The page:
Chain coffee dominates local cafes, despite similar prices

By Ally Rogers

Starbucks is everywhere.

With four locations on campus and three more within a mile of Funkhouser, it’s hard to deny that Starbucks has taken over as the convenient coffee stop.

“We try to have a store where our customers expect there to be a store,” said Klint Arnold, the regional manager of Starbucks.

And yet with the continual growth by the corporate coffee shop, locally owned stores like Coffea and Common Grounds are still standing strong. So, how do they compete for a piece of the coffee cake?

The simple answer is that they don’t.

“I don’t think we try to compete,” said Jay Stevenson, a barista at Coffea. “We focus on the quality of our coffee and the quality of our drinks.”

There are many similarities among the local coffee shops, such as available teas and flavored syrups, but perhaps most important is the cost.

Chelsea Martin, a junior at UK, explained that if she didn’t work at Starbucks, she wouldn’t drink its coffee because “it’s so expensive.”

When comparing a latte, cup of coffee, tea, or other beverages from Common Grounds, Coffea and Starbucks, prices are fairly similar. For a simple, nothing-to-it cup of coffee, the price starts at around $1.25. For specialty drinks, like flavored lattes, the price begins at around $3. Add a shot of expresso at 50 cents or a pump of more syrup or another drop of chocolate, and the price continues to rise.

“When it comes to pricing, we are competitive,” Arnold said, adding that Starbucks gauges its prices based on a premium paid for origin coffee and the fact the company pays health benefits for all employees, part-time and full-time alike.

Café Mezzo, located in Patterson Office Tower, may seem like a cheaper option, but it’s not really. Again, prices are comparable to Coffea, Common Ground and Starbucks, but there are limited options for customizing and flavoring.

Stevenson said that if it’s more than just a quick caffeine jolt customers are looking for, “people choose what (Lexington coffee shop) they go to because of the atmosphere and the unique qualities and features” each place offers.

Coffea, a calm, inviting environment with diverse music selections and a friendly crowd of mostly students, lends itself to local markets. Its single-origin coffee beans come from Cincinnati, Ohio, while its baked goods, pies and snacks are from Lexington shops. Located at the corner of Rose Street and Avenue of Champions, Coffea has added fruit-flavored syrups to its rather lengthy list of customizable options.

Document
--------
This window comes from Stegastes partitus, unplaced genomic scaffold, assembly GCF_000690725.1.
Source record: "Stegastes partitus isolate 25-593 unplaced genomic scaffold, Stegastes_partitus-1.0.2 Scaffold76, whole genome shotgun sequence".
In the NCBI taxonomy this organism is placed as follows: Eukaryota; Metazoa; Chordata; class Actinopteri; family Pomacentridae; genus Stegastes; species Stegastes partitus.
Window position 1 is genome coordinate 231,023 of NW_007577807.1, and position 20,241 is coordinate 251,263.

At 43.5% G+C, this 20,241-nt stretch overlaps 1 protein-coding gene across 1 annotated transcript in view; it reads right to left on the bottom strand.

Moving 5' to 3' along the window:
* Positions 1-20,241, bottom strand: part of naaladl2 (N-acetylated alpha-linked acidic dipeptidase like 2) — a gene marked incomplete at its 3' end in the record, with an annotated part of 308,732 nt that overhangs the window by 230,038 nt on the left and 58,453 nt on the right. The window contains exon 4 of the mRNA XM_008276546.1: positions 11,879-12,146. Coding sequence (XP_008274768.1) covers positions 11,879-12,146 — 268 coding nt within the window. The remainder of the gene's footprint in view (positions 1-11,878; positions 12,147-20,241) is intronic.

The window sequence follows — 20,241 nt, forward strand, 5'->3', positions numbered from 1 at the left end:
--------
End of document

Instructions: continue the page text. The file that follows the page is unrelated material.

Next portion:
“We don’t cater to specific groups of people,” said Stevenson, explaining that while other coffee shops have special menu selections like skinnys, Coffea simply customizes any menu item to fit each customer, and tops off each drink with a chocolate covered coffee bean.

Common Grounds, an eclectic dynamic atmosphere with different rooms, which can be reserved for meetings or study sessions, brings in local musicians and artists on a regular basis. Located on the corner of East High Street and Grand Boulevard, Common Grounds gets its coffee from Louisville, Ky., and its food, ranging from breakfast melts to salads and other entrees, is made in house.

“We have some really good deals,” said Cassidi Hunker, a Common Grounds barista, naming such bargains as a $3 bottomless coffee — buy a breakfast melt and add a coffee for $1, and a cup of coffee (with a refill) and a muffin for $2.

Hunker said what further sets Common Grounds apart from other coffee shops is the customer interaction with the menu. She explained that customized drinks have been added to the regular menu, while other items have been taken off because people didn’t respond favorably.

Starbucks, a fresh and cool atmosphere, also gives back to the local community. While the company doesn’t purchase products from each location’s local markets, it does “try to be a good neighbor,” Arnold said. He explained that the Lexington-based shops have employees volunteer at the humane society and community gardens, among other acts of philanthropy.

Student Mindy Rice said even with all the options available at Common Grounds and Coffea, she still prefers Starbucks, explaining that she is “addicted” to the ingredients Starbucks puts in her drinks.

“Anything you feel strongly about can become addictive,” Arnold said. “People love our products. We set the standard for the coffee shop experience. We respect the independent shops in town. But we truly believe in our (product) and I am proud of what we offer.”